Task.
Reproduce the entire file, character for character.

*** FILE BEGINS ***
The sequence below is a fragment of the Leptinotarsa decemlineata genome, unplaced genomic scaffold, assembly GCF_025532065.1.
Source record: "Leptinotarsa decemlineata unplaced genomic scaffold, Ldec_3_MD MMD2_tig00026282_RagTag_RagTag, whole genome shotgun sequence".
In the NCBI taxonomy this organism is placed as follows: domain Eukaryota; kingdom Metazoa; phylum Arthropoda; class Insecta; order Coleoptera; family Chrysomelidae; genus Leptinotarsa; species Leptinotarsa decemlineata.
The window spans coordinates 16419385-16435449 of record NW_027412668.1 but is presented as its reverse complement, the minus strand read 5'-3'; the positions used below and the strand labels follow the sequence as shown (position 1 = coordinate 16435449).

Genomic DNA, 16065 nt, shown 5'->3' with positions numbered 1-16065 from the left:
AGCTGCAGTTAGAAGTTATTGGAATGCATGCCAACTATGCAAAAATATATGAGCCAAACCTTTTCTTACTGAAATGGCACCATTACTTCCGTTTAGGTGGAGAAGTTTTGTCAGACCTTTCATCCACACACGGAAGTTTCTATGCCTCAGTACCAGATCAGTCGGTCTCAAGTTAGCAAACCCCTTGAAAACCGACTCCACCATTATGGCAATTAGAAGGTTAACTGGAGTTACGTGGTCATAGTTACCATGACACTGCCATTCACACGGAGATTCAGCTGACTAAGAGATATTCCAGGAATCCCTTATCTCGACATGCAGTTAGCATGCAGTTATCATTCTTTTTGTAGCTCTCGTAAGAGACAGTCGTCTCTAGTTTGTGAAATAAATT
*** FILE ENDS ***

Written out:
The sequence below is a fragment of the Leptinotarsa decemlineata genome, unplaced genomic scaffold, assembly GCF_025532065.1.
Source record: "Leptinotarsa decemlineata unplaced genomic scaffold, Ldec_3_MD MMD2_tig00026282_RagTag_RagTag, whole genome shotgun sequence".
In the NCBI taxonomy this organism is placed as follows: domain Eukaryota; kingdom Metazoa; phylum Arthropoda; class Insecta; order Coleoptera; family Chrysomelidae; genus Leptinotarsa; species Leptinotarsa decemlineata.
The window spans coordinates 16419385-16435449 of record NW_027412668.1 but is presented as its reverse complement, the minus strand read 5'-3'; the positions used below and the strand labels follow the sequence as shown (position 1 = coordinate 16435449).

Genomic DNA, 16065 nt, shown 5'->3' with positions numbered 1-16065 from the left:
AGCTGCAGTTAGAAGTTATTGGAATGCATGCCAACTATGCAAAAATATATGAGCCAAACCTTTTCTTACTGAAATGGCACCATTACTTCCGTTTAGGTGGAGAAGTTTTGTCAGACCTTTCATCCACACACGGAAGTTTCTATGCCTCAGTACCAGATCAGTCGGTCTCAAGTTAGCAAACCCCTTGAAAACCGACTCCACCATTATGGCAATTAGAAGGTTAACTGGAGTTACGTGGTCATAGTTACCATGACACTGCCATTCACACGGAGATTCAGCTGACTAAGAGATATTCCAGGAATCCCTTATCTCGACATGCAGTTAGCATGCAGTTATCATTCTTTTTGTAGCTCTCGTAAGAGACAGTCGTCTCTAGTTTGTGAAATAAATT